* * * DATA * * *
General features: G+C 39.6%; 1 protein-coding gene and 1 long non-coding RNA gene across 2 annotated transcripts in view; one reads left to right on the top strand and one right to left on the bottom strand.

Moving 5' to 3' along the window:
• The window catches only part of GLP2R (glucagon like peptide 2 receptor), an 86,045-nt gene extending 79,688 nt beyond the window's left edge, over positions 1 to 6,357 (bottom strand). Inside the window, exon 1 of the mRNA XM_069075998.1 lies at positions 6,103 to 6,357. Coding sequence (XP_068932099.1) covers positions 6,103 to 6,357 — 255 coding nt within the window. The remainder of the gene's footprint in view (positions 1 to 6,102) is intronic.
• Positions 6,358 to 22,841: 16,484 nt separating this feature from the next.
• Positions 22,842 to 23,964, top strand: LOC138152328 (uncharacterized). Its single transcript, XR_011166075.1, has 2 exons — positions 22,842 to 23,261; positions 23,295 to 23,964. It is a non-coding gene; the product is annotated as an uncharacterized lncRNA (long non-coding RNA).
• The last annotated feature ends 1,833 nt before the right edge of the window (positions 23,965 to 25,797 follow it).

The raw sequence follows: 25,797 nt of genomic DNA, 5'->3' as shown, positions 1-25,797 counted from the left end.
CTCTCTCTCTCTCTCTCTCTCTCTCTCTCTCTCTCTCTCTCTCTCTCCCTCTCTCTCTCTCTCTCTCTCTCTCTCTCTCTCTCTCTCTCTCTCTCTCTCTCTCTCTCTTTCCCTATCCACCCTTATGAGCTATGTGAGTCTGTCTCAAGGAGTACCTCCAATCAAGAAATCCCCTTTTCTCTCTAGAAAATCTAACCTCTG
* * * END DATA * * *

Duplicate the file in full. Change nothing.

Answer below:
General features: G+C 39.6%; 1 protein-coding gene and 1 long non-coding RNA gene across 2 annotated transcripts in view; one reads left to right on the top strand and one right to left on the bottom strand.

Moving 5' to 3' along the window:
• The window catches only part of GLP2R (glucagon like peptide 2 receptor), an 86,045-nt gene extending 79,688 nt beyond the window's left edge, over positions 1 to 6,357 (bottom strand). Inside the window, exon 1 of the mRNA XM_069075998.1 lies at positions 6,103 to 6,357. Coding sequence (XP_068932099.1) covers positions 6,103 to 6,357 — 255 coding nt within the window. The remainder of the gene's footprint in view (positions 1 to 6,102) is intronic.
• Positions 6,358 to 22,841: 16,484 nt separating this feature from the next.
• Positions 22,842 to 23,964, top strand: LOC138152328 (uncharacterized). Its single transcript, XR_011166075.1, has 2 exons — positions 22,842 to 23,261; positions 23,295 to 23,964. It is a non-coding gene; the product is annotated as an uncharacterized lncRNA (long non-coding RNA).
• The last annotated feature ends 1,833 nt before the right edge of the window (positions 23,965 to 25,797 follow it).

The raw sequence follows: 25,797 nt of genomic DNA, 5'->3' as shown, positions 1-25,797 counted from the left end.
CTCTCTCTCTCTCTCTCTCTCTCTCTCTCTCTCTCTCTCTCTCTCTCCCTCTCTCTCTCTCTCTCTCTCTCTCTCTCTCTCTCTCTCTCTCTCTCTCTCTCTCTCTCTTTCCCTATCCACCCTTATGAGCTATGTGAGTCTGTCTCAAGGAGTACCTCCAATCAAGAAATCCCCTTTTCTCTCTAGAAAATCTAACCTCTG